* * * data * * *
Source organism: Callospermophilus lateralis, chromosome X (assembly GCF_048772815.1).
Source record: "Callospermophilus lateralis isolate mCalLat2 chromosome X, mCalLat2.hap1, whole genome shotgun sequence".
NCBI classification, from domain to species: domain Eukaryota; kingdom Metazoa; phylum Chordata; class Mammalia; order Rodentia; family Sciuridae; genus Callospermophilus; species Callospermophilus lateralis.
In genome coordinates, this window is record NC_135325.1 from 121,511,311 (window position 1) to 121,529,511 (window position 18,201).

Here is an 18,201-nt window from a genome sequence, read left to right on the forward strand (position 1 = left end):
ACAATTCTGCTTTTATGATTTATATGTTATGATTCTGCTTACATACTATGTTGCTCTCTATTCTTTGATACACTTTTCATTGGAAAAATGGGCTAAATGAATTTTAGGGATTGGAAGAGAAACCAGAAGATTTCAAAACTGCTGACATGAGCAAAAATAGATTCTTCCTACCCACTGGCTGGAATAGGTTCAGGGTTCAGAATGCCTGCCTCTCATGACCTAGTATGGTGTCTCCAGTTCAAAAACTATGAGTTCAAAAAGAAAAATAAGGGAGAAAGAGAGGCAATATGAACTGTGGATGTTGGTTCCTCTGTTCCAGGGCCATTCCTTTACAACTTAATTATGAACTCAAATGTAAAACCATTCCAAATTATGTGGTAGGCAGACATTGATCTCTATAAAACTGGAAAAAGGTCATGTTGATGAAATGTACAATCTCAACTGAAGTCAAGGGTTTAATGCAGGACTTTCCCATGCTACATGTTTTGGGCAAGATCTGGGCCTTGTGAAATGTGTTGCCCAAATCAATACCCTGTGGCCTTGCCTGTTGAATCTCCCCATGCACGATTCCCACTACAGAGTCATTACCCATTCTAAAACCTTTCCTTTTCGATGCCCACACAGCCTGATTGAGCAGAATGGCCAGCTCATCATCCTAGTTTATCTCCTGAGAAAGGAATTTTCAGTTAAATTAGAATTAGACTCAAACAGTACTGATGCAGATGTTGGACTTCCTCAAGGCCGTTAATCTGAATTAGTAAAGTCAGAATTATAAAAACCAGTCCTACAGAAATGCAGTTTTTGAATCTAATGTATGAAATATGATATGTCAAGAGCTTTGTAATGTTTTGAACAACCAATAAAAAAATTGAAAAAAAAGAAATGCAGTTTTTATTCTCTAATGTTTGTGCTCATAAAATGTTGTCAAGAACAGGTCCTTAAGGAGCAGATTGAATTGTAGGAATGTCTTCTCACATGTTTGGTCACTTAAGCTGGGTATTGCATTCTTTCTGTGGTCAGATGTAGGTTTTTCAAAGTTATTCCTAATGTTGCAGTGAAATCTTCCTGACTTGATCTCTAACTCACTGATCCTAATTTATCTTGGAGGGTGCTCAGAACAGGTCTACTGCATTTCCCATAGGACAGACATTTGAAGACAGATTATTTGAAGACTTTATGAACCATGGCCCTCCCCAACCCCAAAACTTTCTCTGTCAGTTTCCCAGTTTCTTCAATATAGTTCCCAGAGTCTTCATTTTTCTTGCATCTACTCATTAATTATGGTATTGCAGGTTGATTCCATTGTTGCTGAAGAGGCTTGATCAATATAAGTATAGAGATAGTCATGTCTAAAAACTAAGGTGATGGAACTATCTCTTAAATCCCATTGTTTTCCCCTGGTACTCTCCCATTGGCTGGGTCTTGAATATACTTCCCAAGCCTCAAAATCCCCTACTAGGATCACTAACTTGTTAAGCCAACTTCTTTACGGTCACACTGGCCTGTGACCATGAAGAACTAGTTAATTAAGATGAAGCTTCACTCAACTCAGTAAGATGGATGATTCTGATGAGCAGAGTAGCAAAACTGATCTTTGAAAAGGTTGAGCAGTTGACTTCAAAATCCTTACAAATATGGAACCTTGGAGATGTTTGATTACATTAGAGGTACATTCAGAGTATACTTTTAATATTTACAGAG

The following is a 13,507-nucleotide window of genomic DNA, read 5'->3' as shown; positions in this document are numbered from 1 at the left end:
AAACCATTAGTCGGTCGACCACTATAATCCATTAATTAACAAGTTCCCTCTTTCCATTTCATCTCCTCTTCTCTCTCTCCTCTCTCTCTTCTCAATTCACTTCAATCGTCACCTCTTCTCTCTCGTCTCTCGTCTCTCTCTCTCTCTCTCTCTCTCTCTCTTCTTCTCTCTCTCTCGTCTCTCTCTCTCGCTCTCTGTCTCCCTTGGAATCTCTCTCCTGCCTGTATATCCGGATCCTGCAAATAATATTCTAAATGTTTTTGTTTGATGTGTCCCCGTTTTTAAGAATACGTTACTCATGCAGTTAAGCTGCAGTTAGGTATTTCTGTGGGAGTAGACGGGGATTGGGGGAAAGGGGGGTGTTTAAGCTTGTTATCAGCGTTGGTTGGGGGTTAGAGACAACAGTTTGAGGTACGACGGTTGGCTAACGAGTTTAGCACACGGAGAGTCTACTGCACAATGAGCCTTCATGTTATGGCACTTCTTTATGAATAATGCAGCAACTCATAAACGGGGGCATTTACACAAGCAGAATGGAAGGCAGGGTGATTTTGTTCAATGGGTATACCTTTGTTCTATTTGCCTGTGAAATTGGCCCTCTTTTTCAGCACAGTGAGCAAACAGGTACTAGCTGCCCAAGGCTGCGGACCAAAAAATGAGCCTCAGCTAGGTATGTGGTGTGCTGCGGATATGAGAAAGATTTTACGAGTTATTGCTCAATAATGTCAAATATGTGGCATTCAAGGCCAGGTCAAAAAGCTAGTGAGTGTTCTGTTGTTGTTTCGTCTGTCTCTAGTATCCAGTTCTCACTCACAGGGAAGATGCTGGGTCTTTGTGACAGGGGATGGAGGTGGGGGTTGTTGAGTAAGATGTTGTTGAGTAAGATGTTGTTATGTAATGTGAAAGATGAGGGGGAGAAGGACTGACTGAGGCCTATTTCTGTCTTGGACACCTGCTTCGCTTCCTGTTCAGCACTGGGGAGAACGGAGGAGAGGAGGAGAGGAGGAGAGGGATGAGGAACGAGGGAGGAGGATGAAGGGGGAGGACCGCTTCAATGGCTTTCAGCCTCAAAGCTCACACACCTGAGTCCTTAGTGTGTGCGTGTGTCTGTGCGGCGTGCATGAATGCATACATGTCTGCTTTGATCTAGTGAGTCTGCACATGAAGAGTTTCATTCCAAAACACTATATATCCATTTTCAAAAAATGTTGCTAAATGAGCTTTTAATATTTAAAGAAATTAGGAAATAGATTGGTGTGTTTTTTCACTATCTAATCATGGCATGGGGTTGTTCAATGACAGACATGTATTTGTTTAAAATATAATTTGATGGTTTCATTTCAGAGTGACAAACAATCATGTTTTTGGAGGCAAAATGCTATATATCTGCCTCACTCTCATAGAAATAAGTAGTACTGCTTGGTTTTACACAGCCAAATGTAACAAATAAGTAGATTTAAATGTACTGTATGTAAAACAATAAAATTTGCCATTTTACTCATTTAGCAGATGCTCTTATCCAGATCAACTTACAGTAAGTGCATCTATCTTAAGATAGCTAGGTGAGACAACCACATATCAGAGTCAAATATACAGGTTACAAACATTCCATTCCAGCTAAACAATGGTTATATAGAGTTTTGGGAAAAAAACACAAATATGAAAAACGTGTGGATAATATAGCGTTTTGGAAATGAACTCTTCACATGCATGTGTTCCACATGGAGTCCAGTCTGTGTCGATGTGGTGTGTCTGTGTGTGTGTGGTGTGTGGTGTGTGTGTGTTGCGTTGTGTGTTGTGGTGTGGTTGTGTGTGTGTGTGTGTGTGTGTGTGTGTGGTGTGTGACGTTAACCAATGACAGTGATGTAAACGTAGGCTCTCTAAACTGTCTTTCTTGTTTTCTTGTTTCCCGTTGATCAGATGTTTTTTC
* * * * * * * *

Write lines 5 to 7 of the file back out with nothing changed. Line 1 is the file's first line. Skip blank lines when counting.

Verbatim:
Here is an 18,201-nt window from a genome sequence, read left to right on the forward strand (position 1 = left end):
ACAATTCTGCTTTTATGATTTATATGTTATGATTCTGCTTACATACTATGTTGCTCTCTATTCTTTGATACACTTTTCATTGGAAAAATGGGCTAAATGAATTTTAGGGATTGGAAGAGAAACCAGAAGATTTCAAAACTGCTGACATGAGCAAAAATAGATTCTTCCTACCCACTGGCTGGAATAGGTTCAGGGTTCAGAATGCCTGCCTCTCATGACCTAGTATGGTGTCTCCAGTTCAAAAACTATGAGTTCAAAAAGAAAAATAAGGGAGAAAGAGAGGCAATATGAACTGTGGATGTTGGTTCCTCTGTTCCAGGGCCATTCCTTTACAACTTAATTATGAACTCAAATGTAAAACCATTCCAAATTATGTGGTAGGCAGACATTGATCTCTATAAAACTGGAAAAAGGTCATGTTGATGAAATGTACAATCTCAACTGAAGTCAAGGGTTTAATGCAGGACTTTCCCATGCTACATGTTTTGGGCAAGATCTGGGCCTTGTGAAATGTGTTGCCCAAATCAATACCCTGTGGCCTTGCCTGTTGAATCTCCCCATGCACGATTCCCACTACAGAGTCATTACCCATTCTAAAACCTTTCCTTTTCGATGCCCACACAGCCTGATTGAGCAGAATGGCCAGCTCATCATCCTAGTTTATCTCCTGAGAAAGGAATTTTCAGTTAAATTAGAATTAGACTCAAACAGTACTGATGCAGATGTTGGACTTCCTCAAGGCCGTTAATCTGAATTAGTAAAGTCAGAATTATAAAAACCAGTCCTACAGAAATGCAGTTTTTGAATCTAATGTATGAAATATGATATGTCAAGAGCTTTGTAATGTTTTGAACAACCAATAAAAAAATTGAAAAAAAAGAAATGCAGTTTTTATTCTCTAATGTTTGTGCTCATAAAATGTTGTCAAGAACAGGTCCTTAAGGAGCAGATTGAATTGTAGGAATGTCTTCTCACATGTTTGGTCACTTAAGCTGGGTATTGCATTCTTTCTGTGGTCAGATGTAGGTTTTTCAAAGTTATTCCTAATGTTGCAGTGAAATCTTCCTGACTTGATCTCTAACTCACTGATCCTAATTTATCTTGGAGGGTGCTCAGAACAGGTCTACTGCATTTCCCATAGGACAGACATTTGAAGACAGATTATTTGAAGACTTTATGAACCATGGCCCTCCCCAACCCCAAAACTTTCTCTGTCAGTTTCCCAGTTTCTTCAATATAGTTCCCAGAGTCTTCATTTTTCTTGCATCTACTCATTAATTATGGTATTGCAGGTTGATTCCATTGTTGCTGAAGAGGCTTGATCAATATAAGTATAGAGATAGTCATGTCTAAAAACTAAGGTGATGGAACTATCTCTTAAATCCCATTGTTTTCCCCTGGTACTCTCCCATTGGCTGGGTCTTGAATATACTTCCCAAGCCTCAAAATCCCCTACTAGGATCACTAACTTGTTAAGCCAACTTCTTTACGGTCACACTGGCCTGTGACCATGAAGAACTAGTTAATTAAGATGAAGCTTCACTCAACTCAGTAAGATGGATGATTCTGATGAGCAGAGTAGCAAAACTGATCTTTGAAAAGGTTGAGCAGTTGACTTCAAAATCCTTACAAATATGGAACCTTGGAGATGTTTGATTACATTAGAGGTACATTCAGAGTATACTTTTAATATTTACAGAG

The following is a 13,507-nucleotide window of genomic DNA, read 5'->3' as shown; positions in this document are numbered from 1 at the left end: